A migrant boat has capsized in the Mediterranean sea sending about two hundred people into the sea and killing 33, the Italian navy and the national news agency ANSA said.
The incident came just over a week after at least 319 people drowned when a boat carrying Eritrean and Somali migrants sank near the southern Italian island of Lampedusa.
We have to understand that these are migrants who have no experience in the water. Some had life jackets, some didn't.
"There are at least 200 people in the sea and our helicopters are picking them up," said an Italian navy spokesman, adding that two navy ships were also on the scene.
The boat sank only around 120 km off Lampedusa and survivors would be taken there, he added.
Maltese authorities were co-ordinating the rescue operation, which was in Maltese waters, and a Maltese ship was on the scene, a Maltese navy spokesman said.
Al Jazeera's Karl Stagno-Navarra, reporting from Malta, said that a Maltese navy aircraft had spotted the migrant boat and watched it capsize.
"Immediately, a rescue operation was launched and a Maltese navy boat reached the migrants in a few minutes," Stagno-Navarra said.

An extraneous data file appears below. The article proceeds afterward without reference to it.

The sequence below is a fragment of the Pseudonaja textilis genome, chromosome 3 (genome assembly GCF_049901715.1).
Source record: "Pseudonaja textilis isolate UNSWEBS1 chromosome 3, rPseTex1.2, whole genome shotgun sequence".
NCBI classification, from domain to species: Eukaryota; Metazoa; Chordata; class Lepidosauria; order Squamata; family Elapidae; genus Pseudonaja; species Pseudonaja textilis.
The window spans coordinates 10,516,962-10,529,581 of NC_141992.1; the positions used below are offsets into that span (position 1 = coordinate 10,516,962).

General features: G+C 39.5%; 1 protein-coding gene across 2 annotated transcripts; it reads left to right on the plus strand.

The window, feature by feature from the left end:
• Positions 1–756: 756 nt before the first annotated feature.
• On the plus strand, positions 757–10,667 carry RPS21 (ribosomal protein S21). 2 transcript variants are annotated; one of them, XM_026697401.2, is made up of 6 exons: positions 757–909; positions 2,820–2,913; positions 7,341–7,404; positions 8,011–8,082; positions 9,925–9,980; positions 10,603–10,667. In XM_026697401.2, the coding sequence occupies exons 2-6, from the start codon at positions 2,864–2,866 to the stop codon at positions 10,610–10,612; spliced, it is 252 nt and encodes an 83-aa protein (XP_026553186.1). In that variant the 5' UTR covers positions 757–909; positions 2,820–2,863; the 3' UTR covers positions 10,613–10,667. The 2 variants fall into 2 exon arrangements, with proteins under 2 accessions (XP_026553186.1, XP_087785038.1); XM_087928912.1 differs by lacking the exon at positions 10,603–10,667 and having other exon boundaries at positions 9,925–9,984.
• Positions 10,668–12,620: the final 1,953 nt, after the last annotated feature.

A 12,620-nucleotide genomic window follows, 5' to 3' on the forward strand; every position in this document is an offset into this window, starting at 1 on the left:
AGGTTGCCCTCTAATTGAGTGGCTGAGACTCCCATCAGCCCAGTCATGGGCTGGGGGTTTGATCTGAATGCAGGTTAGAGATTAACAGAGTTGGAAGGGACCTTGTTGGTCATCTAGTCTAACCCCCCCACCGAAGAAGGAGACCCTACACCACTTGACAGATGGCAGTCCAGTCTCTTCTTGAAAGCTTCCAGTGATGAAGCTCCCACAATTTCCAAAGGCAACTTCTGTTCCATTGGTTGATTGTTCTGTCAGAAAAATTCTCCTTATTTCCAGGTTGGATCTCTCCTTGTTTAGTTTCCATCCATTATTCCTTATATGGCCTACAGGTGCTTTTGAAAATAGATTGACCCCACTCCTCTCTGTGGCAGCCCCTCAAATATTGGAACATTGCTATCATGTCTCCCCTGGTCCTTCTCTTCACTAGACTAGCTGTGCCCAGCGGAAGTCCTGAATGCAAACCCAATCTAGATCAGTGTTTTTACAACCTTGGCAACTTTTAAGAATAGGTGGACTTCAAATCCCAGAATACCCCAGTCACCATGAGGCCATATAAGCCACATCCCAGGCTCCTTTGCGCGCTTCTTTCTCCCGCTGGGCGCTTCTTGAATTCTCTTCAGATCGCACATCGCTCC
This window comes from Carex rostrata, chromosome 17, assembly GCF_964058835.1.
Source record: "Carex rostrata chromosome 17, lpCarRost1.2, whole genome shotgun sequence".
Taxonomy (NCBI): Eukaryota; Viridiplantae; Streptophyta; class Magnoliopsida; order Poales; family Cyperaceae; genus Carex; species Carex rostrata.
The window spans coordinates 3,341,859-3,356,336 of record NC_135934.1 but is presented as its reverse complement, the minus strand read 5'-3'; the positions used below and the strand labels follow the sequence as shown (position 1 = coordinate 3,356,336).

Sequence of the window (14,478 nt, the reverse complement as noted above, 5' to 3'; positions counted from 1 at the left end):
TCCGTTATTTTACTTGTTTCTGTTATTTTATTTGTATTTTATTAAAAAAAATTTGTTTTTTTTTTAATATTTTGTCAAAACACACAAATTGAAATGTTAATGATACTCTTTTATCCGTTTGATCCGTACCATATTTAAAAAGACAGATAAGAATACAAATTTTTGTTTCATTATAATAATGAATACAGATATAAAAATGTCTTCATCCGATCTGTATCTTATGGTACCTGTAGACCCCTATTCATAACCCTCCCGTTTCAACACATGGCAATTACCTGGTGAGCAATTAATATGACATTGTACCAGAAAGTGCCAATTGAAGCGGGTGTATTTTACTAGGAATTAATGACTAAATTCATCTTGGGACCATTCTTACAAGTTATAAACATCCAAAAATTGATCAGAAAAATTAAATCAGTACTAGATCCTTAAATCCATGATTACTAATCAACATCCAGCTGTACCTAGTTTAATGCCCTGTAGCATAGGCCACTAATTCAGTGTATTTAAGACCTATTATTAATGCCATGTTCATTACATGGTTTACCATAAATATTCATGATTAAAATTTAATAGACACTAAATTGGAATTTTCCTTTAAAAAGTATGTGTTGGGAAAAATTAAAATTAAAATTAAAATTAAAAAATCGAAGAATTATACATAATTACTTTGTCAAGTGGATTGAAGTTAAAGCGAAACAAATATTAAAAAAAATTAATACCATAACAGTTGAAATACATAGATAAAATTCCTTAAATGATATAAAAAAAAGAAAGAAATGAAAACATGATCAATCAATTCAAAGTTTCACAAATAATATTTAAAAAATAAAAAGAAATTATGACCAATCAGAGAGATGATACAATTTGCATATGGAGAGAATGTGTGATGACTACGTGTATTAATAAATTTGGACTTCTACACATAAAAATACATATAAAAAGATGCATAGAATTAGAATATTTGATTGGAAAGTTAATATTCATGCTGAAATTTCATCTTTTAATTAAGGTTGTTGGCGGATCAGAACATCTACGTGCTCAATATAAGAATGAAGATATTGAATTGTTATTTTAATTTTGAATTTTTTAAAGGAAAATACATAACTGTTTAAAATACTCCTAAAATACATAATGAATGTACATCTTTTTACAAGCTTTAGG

"We have to understand that these are migrants who have no experience in the water. Some had life jackets some didn’t."
So far Coastguard spokesperson Alessandro Busonero has said 150 of the survivors are going back to Malta and 56 others are in Italian hands going back to the island of Lampedusa.
Fleeing war, upheaval
Last week's disaster was one of the worst in a long migrant crisis that has seen tens of thousands of people arrive in flimsy, overcrowded boats in southern Italy, and some vessels wrecked. Lampedusa, a tiny island midway between Sicily and Tunisia, has borne the brunt.
According to the United Nations High Commissioner for Refugees, 32,000 have arrived in southern Italy and Malta this year alone, around two thirds of whom have filed requests for asylum.
Earlier on Friday at least 500 more migrants in at least three separate boats arrived or were rescued on the way to different parts of Sicily.
Most migrants come from sub-Saharan Africa, but this year many are fleeing the Syrian civil war or political turmoil in Egypt and other parts of North Africa. Many are drawn by hopes of finding work in Europe and often do not stay in Italy.